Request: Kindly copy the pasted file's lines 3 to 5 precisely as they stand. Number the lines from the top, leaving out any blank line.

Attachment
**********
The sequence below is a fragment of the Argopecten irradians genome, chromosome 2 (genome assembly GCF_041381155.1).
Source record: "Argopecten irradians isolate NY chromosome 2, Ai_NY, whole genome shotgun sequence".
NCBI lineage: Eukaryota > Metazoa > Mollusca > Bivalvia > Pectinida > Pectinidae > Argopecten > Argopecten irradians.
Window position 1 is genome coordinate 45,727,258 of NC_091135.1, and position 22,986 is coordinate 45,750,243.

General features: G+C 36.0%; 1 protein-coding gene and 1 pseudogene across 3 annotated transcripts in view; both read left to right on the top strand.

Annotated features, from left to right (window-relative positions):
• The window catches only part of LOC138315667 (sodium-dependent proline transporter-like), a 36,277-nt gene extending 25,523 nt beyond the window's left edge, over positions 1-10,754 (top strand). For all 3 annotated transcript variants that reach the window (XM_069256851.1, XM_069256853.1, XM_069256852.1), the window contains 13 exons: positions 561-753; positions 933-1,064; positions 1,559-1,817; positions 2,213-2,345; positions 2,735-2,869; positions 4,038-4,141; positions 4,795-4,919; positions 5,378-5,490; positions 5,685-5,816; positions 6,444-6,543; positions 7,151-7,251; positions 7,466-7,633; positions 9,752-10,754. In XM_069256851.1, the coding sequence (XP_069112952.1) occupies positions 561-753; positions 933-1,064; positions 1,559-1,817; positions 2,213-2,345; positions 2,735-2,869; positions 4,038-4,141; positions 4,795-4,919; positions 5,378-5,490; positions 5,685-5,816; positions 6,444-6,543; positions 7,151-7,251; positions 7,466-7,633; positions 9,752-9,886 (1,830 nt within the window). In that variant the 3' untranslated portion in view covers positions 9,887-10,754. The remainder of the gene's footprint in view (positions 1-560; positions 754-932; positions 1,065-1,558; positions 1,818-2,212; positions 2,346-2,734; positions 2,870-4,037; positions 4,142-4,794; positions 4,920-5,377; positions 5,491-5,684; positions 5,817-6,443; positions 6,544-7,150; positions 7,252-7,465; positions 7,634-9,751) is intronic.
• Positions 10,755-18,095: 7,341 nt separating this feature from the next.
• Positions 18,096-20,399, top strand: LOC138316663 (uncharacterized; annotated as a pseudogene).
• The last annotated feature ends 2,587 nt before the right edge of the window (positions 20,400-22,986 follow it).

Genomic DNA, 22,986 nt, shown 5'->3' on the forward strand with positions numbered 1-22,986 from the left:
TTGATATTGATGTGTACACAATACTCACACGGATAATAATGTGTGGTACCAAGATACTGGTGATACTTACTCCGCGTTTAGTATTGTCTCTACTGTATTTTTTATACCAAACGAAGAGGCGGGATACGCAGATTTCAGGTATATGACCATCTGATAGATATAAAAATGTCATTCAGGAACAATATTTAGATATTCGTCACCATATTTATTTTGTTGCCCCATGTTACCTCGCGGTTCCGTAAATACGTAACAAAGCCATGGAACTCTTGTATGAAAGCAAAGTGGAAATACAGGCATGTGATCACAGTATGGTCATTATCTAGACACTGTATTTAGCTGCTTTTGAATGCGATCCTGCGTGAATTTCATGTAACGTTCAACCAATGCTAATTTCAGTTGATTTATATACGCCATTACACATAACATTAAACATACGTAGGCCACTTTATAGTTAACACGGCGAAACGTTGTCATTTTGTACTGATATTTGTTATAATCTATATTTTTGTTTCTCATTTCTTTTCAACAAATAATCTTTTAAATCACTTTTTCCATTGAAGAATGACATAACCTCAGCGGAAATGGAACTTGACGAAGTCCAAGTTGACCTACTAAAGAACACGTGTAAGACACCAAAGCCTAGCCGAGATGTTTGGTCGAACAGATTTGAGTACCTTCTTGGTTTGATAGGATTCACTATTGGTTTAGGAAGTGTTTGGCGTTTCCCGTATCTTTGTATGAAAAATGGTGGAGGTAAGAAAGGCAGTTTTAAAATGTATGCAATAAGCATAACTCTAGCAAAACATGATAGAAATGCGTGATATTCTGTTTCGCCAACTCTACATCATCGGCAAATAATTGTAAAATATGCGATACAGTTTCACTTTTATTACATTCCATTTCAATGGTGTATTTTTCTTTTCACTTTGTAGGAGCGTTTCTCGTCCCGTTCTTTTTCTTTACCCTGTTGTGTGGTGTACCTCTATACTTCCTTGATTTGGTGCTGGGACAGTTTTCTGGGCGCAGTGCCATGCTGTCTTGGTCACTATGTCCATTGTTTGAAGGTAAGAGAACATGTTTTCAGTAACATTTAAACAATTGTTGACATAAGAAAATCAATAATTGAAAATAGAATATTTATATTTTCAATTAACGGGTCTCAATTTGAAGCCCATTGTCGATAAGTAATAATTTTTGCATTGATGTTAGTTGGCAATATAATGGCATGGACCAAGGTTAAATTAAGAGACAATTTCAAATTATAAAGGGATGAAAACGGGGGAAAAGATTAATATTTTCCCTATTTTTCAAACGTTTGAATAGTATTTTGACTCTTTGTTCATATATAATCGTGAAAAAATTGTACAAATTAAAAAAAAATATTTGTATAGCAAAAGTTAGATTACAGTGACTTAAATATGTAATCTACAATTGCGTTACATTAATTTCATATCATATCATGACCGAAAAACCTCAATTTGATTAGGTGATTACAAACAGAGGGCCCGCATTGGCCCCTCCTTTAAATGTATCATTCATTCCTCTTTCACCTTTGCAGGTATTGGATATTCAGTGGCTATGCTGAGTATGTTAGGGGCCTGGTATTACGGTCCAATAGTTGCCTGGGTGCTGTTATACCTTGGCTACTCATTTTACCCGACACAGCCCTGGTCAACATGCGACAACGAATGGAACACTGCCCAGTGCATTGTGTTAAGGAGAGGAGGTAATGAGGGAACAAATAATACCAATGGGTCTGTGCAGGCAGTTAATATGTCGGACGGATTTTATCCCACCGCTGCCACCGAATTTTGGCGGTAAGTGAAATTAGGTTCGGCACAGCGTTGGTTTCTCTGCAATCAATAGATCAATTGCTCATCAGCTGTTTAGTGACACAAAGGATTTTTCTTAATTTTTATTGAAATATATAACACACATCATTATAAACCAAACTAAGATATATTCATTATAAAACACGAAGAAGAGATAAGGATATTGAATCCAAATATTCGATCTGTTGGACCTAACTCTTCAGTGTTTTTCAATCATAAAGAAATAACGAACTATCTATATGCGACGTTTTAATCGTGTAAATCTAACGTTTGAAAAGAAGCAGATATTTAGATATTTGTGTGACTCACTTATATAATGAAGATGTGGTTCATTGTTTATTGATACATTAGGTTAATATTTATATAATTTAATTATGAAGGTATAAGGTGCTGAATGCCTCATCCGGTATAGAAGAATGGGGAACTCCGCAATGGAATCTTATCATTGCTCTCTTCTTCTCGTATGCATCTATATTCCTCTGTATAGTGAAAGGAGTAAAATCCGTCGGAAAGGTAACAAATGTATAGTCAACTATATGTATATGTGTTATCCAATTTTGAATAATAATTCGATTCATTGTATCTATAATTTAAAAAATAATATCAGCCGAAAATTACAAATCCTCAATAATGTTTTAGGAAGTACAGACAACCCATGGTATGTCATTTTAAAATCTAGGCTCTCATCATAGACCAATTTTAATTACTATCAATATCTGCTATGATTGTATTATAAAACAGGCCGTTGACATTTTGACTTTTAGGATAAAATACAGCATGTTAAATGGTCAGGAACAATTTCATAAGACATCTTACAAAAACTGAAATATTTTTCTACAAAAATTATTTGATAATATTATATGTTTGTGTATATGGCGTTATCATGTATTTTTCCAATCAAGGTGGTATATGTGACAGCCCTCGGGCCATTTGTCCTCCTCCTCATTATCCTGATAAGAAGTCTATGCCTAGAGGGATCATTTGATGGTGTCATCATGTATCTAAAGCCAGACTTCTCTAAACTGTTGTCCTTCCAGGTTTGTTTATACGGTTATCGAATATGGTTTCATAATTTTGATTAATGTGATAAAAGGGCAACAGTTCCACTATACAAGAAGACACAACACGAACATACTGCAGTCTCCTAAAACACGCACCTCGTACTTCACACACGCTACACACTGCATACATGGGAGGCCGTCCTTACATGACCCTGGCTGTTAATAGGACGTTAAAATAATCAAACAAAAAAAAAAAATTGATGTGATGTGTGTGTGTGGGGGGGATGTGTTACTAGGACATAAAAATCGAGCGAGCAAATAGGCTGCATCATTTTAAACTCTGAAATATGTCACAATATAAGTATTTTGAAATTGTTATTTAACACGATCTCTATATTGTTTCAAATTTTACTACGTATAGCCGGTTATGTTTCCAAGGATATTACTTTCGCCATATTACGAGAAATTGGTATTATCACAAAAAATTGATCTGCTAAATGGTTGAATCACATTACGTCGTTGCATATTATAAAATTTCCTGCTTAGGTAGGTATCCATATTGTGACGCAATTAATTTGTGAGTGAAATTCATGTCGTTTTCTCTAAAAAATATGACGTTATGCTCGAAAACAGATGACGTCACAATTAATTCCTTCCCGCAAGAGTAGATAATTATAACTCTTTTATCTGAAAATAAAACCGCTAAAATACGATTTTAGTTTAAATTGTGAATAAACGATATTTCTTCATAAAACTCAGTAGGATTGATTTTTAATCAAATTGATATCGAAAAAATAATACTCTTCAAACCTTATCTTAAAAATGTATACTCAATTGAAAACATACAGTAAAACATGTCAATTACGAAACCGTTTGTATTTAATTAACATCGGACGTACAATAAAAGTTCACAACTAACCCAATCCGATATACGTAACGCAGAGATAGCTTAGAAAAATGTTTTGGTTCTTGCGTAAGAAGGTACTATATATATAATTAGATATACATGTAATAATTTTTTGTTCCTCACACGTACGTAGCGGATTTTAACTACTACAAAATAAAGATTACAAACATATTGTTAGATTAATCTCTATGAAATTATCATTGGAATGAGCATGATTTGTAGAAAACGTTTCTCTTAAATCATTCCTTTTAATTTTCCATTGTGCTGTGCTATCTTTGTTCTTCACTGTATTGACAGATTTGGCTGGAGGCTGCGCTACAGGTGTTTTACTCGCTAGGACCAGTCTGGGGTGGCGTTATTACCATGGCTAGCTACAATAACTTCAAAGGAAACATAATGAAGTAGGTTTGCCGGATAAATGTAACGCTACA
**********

NCBI lineage: Eukaryota > Metazoa > Mollusca > Bivalvia > Pectinida > Pectinidae > Argopecten > Argopecten irradians.
Window position 1 is genome coordinate 45,727,258 of NC_091135.1, and position 22,986 is coordinate 45,750,243.

General features: G+C 36.0%; 1 protein-coding gene and 1 pseudogene across 3 annotated transcripts in view; both read left to right on the top strand.